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Seville, the tunnels and the pogrom of 1391

The Jewish quarter in Seville was, after Toledo, the second most important Jewish quarter in the Iberian Peninsula. What remains today is a vestige of a community that flourished, lived and contributed much to the development of a society that looked at it with prejudice, suspicion and hatred.

From the 13th century onwards, the measures imposed on the material segregation of the Jews became increasingly violent. This is how the "juderias" emerged as neighborhoods separated from the rest of the local population, generally delimited by a wall.

In the 14th century, anti-Jewish motivations were exacerbated and two figures appeared within the religious field of the Catholic Church who promoted it even more. The first of these was the Dominican friar Fray Vicente Ferrer, who advocated the forced conversion of the Jews to Christianity, and the second was the Sevillian clergyman, Archdeacon of Ecija, Fernán Martínez (Provisor of the Archbishopric of Seville), who, through his preaching loaded with anti-Jewish sentiment, stirred up hatred towards the Jews in the most popular sectors of the Sevillian population, encouraging the execution of violent acts against them.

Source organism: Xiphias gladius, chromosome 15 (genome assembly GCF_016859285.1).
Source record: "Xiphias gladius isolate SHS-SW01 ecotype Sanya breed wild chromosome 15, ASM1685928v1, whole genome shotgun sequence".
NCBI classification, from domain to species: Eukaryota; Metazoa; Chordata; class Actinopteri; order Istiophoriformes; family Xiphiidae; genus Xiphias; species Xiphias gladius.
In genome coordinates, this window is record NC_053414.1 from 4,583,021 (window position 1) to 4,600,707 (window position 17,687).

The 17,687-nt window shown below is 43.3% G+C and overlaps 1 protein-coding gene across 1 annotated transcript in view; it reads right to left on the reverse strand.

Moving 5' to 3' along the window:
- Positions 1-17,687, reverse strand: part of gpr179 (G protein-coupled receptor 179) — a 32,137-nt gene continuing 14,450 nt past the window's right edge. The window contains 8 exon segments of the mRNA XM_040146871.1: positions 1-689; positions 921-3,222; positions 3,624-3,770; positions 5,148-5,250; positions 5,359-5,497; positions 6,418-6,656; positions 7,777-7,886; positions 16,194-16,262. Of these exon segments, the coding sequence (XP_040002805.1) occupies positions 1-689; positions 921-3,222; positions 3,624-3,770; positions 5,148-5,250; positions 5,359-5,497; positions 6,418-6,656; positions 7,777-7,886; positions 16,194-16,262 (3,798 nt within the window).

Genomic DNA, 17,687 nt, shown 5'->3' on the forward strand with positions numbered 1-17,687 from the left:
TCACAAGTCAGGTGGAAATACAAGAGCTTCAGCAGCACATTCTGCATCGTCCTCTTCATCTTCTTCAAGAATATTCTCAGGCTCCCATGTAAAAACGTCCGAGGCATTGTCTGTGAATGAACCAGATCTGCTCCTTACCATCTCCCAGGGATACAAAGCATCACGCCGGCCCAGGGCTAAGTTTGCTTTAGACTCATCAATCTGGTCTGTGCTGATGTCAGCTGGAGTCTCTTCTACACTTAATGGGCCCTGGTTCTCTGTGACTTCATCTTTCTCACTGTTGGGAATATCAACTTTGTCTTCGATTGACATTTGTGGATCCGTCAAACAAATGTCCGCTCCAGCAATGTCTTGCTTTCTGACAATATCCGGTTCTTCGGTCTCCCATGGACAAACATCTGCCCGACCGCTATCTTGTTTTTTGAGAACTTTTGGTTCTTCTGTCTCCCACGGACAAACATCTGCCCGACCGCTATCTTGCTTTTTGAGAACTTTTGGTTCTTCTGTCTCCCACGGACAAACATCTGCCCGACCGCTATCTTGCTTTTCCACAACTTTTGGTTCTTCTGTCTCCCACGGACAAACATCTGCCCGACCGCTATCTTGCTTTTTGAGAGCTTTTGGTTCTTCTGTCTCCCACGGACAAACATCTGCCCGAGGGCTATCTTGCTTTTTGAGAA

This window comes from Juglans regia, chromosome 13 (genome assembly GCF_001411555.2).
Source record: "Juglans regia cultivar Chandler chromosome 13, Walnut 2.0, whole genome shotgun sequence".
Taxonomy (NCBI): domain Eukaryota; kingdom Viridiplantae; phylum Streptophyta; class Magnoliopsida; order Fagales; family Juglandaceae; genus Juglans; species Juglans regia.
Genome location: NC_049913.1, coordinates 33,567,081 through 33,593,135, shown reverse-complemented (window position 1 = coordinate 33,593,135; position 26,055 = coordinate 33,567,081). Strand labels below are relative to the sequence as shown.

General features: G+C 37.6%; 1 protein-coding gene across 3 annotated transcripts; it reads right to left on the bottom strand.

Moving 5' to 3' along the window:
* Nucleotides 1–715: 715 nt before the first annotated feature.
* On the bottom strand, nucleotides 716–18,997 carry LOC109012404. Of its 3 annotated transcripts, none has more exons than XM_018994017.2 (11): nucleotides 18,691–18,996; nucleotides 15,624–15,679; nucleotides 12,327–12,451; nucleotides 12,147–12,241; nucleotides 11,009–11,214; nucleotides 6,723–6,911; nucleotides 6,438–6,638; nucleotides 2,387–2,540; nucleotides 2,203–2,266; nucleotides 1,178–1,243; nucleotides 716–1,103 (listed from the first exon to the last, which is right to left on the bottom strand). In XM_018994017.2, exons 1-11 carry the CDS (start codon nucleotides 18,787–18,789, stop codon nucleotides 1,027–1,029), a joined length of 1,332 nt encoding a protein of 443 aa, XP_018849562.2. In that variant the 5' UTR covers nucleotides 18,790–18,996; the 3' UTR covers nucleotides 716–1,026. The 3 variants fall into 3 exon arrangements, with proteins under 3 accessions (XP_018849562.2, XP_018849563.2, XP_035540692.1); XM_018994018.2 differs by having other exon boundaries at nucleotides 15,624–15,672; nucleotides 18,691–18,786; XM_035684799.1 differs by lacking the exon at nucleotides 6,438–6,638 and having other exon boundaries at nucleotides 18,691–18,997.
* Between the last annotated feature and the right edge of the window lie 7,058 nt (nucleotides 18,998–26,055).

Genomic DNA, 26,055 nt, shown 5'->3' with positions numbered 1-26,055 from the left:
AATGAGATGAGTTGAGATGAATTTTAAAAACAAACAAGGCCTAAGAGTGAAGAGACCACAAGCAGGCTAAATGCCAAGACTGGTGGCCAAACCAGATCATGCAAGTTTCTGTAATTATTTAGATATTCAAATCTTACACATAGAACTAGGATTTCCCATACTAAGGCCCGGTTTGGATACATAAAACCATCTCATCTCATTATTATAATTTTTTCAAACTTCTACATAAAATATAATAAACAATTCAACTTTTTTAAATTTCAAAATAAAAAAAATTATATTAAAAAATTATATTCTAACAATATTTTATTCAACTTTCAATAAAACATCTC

This, added to the political events and the disputes of power in the Crown produced the propitious atmosphere to give free rein to the physical violence against the Jew.

In June of 1391 this propagandistic anti-Semitic process is exposed when the Jewish quarter of Seville is attacked. The burning of synagogues takes place and according to the records of López de Ayala (1332-1407), chronicler of the Sevillian court, 4000 Jews lose their lives.Their goods are looted and thousands are forcibly converted to Christianity. Thus begins a series of assaults on the Jewish quarters, which spread throughout the Iberian Peninsula, from the Crown of Castile to the Jewish quarters under the dominion of the Crown of Aragon.

In 2022 I visited the old Jewish quarter of Seville, which according to historians was located in the area that today would include the neighborhoods of Santa Cruz, Santa María de la Blanca and San Bartolomé. And in this tour, I met the Hotel "Las casas de la Judería", in whose foundations there is a network of old tunnels, nowadays updated for the enjoyment of guests and visitors. This Hotel, conceived from 27 houses connected to each other by various passageways and courtyards, adjoins the old Synagogue Santa Maria de la Blanca, which was converted into a church after the attacks of 1391.

This subway network of tunnels FOR LIFE , passable under the hotel facilities, speaks of the danger and persecution with which the Jewish community lived within its own walls.



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